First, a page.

When the Lin family was brought to safety by North Shore Rescue on Monday, they promised to make a donation to the volunteer organization.
But donations aren’t enough to support B.C.’s 80 search-and-rescue groups. Neither is government funding — $9 million this year along with a $10-million one-time grant.
Following another busy year for search-and-rescue crews, there are renewed calls to move from a volunteer model to one where crew members are paid.
“We’re pretty busy right now,” Mike Danks of North Shore Rescue said. “There are a lot of other teams that are busy as well. The volunteer model moving forward, it becomes really challenging when you do have a lot of calls.
“It has a big impact on our members, not so much the guys who are out in the field…It’s your families, the people at home, the people that depend on you having an income. If we are going to have an ever-increasing call volume then I think something needs to change.”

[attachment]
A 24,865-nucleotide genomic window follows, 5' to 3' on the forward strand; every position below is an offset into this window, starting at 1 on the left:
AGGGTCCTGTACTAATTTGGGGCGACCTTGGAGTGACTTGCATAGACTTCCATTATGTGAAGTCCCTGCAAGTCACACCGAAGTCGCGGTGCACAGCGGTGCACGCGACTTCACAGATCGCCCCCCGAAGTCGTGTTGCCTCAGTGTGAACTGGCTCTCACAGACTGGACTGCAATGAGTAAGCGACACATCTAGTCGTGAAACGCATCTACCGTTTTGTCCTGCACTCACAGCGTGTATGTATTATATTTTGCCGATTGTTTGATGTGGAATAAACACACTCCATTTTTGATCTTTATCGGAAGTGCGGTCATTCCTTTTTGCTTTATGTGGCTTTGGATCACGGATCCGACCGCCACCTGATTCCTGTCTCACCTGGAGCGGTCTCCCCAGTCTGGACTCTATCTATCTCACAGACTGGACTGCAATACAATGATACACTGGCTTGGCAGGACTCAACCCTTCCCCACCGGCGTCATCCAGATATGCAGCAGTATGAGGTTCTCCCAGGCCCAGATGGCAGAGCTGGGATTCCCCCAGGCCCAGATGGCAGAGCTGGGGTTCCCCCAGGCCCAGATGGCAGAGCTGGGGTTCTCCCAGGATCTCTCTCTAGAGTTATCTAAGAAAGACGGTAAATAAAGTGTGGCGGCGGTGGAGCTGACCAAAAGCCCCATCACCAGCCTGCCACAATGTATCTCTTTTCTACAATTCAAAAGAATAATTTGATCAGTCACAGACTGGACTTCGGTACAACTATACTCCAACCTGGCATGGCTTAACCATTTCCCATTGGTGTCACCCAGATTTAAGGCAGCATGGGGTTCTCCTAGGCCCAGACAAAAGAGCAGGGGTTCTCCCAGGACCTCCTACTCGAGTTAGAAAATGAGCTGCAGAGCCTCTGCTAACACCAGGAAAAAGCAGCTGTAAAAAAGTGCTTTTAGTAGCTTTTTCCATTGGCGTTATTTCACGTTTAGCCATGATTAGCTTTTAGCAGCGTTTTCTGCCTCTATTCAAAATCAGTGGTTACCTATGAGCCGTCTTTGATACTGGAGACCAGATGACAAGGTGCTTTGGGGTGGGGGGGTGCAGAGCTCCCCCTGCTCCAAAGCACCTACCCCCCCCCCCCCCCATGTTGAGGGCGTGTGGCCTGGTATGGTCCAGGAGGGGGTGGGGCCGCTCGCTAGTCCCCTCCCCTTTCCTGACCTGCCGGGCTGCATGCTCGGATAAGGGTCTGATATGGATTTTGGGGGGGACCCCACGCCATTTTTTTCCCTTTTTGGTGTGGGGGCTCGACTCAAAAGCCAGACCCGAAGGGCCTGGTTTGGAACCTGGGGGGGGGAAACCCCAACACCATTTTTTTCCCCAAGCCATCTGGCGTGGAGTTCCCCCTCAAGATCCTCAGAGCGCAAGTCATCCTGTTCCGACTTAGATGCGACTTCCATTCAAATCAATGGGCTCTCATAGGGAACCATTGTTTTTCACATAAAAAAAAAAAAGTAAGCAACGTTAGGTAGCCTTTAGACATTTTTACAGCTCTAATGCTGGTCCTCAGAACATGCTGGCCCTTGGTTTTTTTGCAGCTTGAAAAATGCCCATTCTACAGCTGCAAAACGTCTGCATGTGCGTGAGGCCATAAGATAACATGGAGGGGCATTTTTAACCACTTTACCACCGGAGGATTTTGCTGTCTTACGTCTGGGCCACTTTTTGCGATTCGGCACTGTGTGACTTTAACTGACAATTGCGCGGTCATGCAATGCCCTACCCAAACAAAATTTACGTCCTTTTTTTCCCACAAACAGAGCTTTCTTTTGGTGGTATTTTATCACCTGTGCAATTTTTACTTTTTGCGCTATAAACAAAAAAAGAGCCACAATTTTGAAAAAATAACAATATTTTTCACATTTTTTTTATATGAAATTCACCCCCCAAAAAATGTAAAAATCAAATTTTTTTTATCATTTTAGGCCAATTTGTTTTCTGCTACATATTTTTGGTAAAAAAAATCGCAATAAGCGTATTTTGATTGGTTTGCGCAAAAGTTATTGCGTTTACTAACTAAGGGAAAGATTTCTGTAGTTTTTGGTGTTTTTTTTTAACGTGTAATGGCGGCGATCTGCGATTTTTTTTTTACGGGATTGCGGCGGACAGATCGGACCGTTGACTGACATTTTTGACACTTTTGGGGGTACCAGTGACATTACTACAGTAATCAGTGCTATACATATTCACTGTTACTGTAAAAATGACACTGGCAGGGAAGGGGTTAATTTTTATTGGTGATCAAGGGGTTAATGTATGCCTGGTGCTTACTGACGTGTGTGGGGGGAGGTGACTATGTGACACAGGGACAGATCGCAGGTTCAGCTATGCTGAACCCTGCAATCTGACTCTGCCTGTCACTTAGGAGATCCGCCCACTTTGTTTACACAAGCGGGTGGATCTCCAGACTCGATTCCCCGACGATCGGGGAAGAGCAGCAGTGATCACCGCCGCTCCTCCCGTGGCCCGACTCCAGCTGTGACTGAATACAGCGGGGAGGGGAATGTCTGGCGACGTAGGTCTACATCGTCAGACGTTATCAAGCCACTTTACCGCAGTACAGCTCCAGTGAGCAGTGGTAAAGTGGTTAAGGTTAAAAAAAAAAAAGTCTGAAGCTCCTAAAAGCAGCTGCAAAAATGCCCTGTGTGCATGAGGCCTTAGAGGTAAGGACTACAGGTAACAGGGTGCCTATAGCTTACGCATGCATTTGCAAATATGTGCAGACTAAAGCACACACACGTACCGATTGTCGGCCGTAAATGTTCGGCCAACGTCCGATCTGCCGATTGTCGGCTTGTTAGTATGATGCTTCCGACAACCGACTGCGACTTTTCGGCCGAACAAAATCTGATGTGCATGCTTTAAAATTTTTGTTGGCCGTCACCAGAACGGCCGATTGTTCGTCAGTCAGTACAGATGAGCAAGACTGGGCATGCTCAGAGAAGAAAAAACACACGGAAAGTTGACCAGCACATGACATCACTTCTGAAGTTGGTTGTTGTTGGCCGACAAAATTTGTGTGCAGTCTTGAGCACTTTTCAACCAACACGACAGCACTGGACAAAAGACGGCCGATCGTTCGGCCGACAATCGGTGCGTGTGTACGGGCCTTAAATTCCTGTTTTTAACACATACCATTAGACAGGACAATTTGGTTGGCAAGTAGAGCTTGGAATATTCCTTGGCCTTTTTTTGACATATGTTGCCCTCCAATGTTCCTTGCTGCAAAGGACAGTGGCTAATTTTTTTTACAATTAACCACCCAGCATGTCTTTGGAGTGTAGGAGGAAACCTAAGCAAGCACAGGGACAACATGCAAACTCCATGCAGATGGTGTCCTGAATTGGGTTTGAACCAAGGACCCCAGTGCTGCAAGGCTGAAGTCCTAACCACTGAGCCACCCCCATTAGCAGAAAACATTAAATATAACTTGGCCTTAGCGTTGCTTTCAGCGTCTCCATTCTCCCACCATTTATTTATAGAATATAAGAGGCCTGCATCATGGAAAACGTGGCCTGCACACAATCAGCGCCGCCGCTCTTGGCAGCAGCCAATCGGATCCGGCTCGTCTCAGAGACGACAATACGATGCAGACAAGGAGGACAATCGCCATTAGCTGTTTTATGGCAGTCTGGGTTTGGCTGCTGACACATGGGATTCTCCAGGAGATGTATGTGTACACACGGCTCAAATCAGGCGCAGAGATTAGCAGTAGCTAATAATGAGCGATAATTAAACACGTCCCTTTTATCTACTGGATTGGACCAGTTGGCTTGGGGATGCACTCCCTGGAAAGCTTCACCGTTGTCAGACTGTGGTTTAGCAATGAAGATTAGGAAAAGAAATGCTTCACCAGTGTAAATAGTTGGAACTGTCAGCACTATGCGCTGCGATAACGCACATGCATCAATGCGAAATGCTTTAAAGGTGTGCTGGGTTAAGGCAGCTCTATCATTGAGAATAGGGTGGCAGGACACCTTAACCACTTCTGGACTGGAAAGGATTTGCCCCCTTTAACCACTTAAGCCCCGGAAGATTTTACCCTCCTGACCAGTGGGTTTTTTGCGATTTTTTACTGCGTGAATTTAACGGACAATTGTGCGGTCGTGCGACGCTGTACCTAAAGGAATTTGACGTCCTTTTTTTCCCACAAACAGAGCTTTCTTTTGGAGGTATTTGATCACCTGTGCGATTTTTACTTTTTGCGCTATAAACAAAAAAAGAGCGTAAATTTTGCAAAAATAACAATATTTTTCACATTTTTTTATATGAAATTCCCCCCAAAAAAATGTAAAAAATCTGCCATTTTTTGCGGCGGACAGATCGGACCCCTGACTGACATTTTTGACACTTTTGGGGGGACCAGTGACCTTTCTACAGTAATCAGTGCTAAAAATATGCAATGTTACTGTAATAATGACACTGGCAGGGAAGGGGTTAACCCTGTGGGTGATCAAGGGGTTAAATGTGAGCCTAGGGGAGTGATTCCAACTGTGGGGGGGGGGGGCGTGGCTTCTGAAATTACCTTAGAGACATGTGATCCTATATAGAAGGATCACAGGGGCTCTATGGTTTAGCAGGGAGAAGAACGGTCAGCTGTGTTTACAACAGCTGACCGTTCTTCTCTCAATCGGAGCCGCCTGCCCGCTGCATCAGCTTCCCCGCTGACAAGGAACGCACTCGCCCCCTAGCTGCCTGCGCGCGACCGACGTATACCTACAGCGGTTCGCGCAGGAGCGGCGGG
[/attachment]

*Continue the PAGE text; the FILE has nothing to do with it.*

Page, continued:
Moving away from a volunteer service could help cut down on fundraising efforts, which can be time-consuming.
“I think North Shore Rescue and other rescue teams are the most efficient way to conduct on-land rescues that are outside of municipalities and therefore all three levels of government need to get involved to help them out,” former Conservative MP Andrew Saxton said.
Naomi Yamamoto, B.C.’s minister of state for emergency preparedness, told Global News:
“The province has received a proposal for a new support model from the BC Search and Rescue Association.
“Emergency Management BC is now consulting with other sectors of our government…to determine the best option.”
– With files from Catherine Urquhart